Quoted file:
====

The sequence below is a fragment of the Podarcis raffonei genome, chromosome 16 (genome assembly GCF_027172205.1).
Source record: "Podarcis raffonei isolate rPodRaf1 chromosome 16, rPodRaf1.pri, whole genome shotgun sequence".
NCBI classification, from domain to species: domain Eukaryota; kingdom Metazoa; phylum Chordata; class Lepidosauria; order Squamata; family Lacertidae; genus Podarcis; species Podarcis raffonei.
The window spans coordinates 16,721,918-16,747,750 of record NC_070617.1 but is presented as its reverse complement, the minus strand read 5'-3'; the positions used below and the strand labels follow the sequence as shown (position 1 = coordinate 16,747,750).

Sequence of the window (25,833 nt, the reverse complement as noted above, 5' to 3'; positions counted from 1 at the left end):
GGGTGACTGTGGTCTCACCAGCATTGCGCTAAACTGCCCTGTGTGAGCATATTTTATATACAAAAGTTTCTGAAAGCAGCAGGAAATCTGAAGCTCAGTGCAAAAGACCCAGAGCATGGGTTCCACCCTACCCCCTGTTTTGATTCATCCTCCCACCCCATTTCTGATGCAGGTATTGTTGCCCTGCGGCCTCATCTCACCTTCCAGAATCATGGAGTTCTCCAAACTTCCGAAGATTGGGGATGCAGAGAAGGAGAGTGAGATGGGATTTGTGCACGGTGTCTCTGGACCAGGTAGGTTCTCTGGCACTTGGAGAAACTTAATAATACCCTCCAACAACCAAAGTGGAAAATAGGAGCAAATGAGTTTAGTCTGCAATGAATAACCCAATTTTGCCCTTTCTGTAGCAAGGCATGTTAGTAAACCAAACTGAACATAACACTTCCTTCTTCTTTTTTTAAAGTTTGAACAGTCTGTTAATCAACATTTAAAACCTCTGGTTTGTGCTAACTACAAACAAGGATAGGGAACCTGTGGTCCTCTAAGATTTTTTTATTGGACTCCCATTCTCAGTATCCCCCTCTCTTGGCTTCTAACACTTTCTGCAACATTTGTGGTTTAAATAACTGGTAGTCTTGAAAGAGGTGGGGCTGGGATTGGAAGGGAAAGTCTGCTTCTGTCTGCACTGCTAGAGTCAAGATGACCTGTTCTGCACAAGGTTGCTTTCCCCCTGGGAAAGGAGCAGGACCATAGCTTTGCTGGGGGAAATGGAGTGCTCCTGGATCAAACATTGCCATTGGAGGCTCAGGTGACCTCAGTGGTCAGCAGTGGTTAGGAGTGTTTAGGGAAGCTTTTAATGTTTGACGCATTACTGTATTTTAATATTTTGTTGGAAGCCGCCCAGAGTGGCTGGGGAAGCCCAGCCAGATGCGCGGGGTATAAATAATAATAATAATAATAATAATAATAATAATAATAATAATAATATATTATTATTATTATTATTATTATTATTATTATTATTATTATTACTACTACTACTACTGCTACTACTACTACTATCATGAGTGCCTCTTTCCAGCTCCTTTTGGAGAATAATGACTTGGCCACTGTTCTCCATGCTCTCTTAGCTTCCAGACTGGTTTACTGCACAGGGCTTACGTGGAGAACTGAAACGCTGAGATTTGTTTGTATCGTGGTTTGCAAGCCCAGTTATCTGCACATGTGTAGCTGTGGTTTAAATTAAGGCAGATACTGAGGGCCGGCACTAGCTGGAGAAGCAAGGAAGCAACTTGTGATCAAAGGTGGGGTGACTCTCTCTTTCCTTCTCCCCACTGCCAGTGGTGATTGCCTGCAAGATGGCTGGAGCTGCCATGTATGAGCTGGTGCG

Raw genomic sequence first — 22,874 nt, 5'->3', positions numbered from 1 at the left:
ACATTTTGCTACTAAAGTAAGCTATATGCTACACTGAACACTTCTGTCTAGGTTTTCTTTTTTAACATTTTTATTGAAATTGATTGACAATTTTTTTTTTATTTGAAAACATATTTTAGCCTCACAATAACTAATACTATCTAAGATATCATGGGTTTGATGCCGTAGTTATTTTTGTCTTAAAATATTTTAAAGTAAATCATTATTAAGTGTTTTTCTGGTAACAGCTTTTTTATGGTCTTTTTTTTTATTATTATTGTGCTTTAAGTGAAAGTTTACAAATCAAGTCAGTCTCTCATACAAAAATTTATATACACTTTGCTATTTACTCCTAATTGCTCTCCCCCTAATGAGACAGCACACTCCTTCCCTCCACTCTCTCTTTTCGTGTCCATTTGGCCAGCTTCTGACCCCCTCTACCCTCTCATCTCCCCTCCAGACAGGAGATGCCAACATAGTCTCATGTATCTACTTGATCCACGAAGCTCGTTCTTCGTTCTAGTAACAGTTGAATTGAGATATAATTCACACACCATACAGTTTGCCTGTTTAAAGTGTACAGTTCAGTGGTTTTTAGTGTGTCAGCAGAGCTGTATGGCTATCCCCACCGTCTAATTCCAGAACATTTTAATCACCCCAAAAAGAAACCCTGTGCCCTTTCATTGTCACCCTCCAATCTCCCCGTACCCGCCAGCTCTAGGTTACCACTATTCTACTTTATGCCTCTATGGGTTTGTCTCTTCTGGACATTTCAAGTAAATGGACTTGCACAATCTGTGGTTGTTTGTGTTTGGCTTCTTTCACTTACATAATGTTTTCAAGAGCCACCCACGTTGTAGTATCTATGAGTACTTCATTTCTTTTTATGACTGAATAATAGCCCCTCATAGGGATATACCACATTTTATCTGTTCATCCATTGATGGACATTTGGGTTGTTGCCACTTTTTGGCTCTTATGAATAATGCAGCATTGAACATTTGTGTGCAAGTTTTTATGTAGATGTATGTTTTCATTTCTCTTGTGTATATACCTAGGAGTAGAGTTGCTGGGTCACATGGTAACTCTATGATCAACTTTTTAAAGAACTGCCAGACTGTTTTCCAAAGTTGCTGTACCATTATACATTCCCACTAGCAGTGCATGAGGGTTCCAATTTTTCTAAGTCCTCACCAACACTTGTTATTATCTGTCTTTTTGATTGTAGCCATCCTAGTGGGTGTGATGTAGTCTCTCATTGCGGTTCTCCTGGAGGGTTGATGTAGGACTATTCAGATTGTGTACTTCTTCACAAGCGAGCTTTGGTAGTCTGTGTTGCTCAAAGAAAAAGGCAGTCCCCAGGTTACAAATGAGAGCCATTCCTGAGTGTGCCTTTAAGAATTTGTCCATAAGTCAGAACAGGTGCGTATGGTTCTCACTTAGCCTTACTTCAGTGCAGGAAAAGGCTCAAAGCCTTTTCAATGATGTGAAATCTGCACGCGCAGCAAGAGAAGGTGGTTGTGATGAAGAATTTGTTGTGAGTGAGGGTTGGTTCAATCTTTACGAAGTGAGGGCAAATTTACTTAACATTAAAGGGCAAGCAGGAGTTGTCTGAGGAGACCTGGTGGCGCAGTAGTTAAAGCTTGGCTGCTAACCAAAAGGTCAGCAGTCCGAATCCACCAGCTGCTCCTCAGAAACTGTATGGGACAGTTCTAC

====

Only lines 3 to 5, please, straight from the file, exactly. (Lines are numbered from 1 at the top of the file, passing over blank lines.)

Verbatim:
NCBI classification, from domain to species: domain Eukaryota; kingdom Metazoa; phylum Chordata; class Lepidosauria; order Squamata; family Lacertidae; genus Podarcis; species Podarcis raffonei.
The window spans coordinates 16,721,918-16,747,750 of record NC_070617.1 but is presented as its reverse complement, the minus strand read 5'-3'; the positions used below and the strand labels follow the sequence as shown (position 1 = coordinate 16,747,750).

Sequence of the window (25,833 nt, the reverse complement as noted above, 5' to 3'; positions counted from 1 at the left end):